|Publication number||US4464260 A|
|Application number||US 06/520,266|
|Publication date||Aug 7, 1984|
|Filing date||Aug 4, 1983|
|Priority date||Aug 4, 1983|
|Also published as||EP0170738A1|
|Publication number||06520266, 520266, US 4464260 A, US 4464260A, US-A-4464260, US4464260 A, US4464260A|
|Original Assignee||Uop Inc.|
|Export Citation||BiBTeX, EndNote, RefMan|
|Patent Citations (3), Referenced by (8), Classifications (13), Legal Events (10)|
|External Links: USPTO, USPTO Assignment, Espacenet|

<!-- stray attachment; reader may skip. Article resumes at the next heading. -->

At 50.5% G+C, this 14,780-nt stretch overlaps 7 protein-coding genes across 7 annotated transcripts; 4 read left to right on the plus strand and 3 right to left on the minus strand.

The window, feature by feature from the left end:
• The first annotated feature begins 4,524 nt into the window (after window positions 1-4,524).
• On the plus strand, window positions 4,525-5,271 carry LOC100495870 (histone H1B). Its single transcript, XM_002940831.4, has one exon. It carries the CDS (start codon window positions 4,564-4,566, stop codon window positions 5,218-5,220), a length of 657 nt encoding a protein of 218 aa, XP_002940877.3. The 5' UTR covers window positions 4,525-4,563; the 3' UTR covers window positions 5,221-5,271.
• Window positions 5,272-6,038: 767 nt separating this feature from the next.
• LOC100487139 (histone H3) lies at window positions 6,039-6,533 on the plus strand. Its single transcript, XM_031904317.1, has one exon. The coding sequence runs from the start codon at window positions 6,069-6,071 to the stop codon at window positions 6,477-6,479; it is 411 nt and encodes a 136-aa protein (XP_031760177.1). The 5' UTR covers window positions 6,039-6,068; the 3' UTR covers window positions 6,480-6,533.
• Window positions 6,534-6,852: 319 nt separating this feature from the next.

The invention relates to the separation of a liquid and/or gaseous phase from a solid phase and particularly to filters for preventing the solid particles of a media bed from entering the flow apertures in a conduit which may distribute fluid to the bed or collect fluid from the bed. For example, in a certain process for treating a municipal water supply to remove color, odor and to oxidize biofouling aqents, the raw water is caused to flow downwardly through a filter media bed of activated charcoal and to be collected at the bottom of the bed. To insure the most complete treatment of the water, compressed air is injected into the bed from tiny apertures in an array of pipes located at the bottom of the bed. The air serves to improve contact between the charcoal particles and water and thus reduces the residence time required. Whenever the air flow in the air injection pipes is shut off, the media particles, which are of a lesser dimension than the pipe apertures, would normally tend to enter the pipe. To prevent this, it has been common practice for the apertures to be covered with one or more layers of a metal or plastic filtering cloth applied directly over the openings. The cloth restricts the flow to a lesser or greater extent, depending upon the number of layers used. A single layer allows more flow but is quite subject to damage by being crushed and broken by the weight of the particles. Multiple layers are stronger but would increase the back pressure, would be relatively easily clogged, would increase the filtration velocity and thus possibly break down the media, and would increase corrosion and abrasion of the pipe. The aforementioned problems have resulted in the need to frequently close down the operation, remove the filter media, clean the pipes, and replace the filter cloths. Premature shutdown is very undesirable since a typical bed might be 70 m long, 35 m wide and 1 m in depth. Besides water treatment processes using activated charcoal, similar problems arise in other media bed processes and with other media such as resin, sand or alumina. For example, in a nuclear power plant condenser, evaporation of the cooling water increases the concentration of the minerals in the water. The minerals can be removed in a filter bed containing fine particles of resins.